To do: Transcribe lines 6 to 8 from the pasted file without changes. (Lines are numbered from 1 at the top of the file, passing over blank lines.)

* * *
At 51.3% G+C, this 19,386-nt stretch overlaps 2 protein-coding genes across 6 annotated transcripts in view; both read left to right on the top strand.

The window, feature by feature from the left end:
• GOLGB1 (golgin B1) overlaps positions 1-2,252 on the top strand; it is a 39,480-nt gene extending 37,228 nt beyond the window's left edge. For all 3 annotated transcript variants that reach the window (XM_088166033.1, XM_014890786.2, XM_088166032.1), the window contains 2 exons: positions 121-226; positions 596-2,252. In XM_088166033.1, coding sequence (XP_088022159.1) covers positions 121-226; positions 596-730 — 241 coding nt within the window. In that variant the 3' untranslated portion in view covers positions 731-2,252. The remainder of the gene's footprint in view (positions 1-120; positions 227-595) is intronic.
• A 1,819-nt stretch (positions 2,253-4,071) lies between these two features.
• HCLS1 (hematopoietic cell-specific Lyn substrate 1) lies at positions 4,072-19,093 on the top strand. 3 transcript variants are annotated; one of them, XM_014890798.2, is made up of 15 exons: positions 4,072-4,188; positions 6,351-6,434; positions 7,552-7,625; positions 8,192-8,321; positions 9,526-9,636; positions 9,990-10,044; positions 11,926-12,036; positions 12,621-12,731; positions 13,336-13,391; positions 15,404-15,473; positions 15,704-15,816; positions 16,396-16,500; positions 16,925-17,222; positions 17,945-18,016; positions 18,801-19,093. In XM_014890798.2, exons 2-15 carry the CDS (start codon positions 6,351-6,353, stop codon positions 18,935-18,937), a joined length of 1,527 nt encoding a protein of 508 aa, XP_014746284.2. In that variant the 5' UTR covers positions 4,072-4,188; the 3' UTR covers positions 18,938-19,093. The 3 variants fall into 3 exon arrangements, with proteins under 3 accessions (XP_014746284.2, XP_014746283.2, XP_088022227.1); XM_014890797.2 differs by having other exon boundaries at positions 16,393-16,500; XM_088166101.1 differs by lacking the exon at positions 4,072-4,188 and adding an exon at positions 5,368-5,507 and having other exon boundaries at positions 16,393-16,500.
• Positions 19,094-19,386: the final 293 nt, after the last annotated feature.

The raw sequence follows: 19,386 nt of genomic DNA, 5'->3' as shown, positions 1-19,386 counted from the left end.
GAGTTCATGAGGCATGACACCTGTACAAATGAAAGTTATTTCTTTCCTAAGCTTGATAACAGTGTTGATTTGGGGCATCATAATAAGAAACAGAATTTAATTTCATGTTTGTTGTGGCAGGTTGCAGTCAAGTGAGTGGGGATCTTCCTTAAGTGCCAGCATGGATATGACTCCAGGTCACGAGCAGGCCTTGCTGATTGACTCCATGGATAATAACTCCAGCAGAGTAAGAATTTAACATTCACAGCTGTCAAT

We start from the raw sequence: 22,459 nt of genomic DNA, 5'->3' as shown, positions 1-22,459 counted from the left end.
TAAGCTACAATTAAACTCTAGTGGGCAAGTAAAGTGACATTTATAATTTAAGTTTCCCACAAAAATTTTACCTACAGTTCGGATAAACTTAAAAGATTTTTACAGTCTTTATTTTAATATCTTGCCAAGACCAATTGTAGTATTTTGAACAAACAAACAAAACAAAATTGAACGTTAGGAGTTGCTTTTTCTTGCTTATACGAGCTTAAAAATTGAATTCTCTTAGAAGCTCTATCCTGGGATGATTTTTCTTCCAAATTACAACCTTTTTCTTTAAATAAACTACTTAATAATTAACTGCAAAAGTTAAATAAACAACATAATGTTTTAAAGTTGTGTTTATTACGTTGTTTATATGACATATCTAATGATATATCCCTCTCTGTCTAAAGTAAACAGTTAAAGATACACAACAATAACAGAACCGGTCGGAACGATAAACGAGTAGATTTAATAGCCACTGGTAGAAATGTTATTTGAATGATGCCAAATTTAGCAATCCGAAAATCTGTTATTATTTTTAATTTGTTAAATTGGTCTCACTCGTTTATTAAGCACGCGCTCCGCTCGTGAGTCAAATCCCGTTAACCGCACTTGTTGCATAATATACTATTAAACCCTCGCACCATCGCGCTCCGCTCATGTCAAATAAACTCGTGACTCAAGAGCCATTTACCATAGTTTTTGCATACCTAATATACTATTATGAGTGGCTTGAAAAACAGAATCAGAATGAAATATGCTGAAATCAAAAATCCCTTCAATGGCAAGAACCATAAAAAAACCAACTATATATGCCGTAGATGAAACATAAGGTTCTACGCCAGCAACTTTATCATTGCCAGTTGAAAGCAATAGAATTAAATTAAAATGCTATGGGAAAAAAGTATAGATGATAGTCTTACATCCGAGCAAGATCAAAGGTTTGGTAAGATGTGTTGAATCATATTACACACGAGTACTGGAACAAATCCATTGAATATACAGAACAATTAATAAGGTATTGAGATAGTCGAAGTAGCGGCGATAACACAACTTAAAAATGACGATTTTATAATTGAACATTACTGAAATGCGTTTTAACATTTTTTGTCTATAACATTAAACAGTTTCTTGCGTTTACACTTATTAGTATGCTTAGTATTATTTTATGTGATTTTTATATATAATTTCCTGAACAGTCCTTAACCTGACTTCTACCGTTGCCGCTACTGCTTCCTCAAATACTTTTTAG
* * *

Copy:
• Positions 19,094-19,386: the final 293 nt, after the last annotated feature.

The raw sequence follows: 19,386 nt of genomic DNA, 5'->3' as shown, positions 1-19,386 counted from the left end.
GAGTTCATGAGGCATGACACCTGTACAAATGAAAGTTATTTCTTTCCTAAGCTTGATAACAGTGTTGATTTGGGGCATCATAATAAGAAACAGAATTTAATTTCATGTTTGTTGTGGCAGGTTGCAGTCAAGTGAGTGGGGATCTTCCTTAAGTGCCAGCATGGATATGACTCCAGGTCACGAGCAGGCCTTGCTGATTGACTCCATGGATAATAACTCCAGCAGAGTAAGAATTTAACATTCACAGCTGTCAAT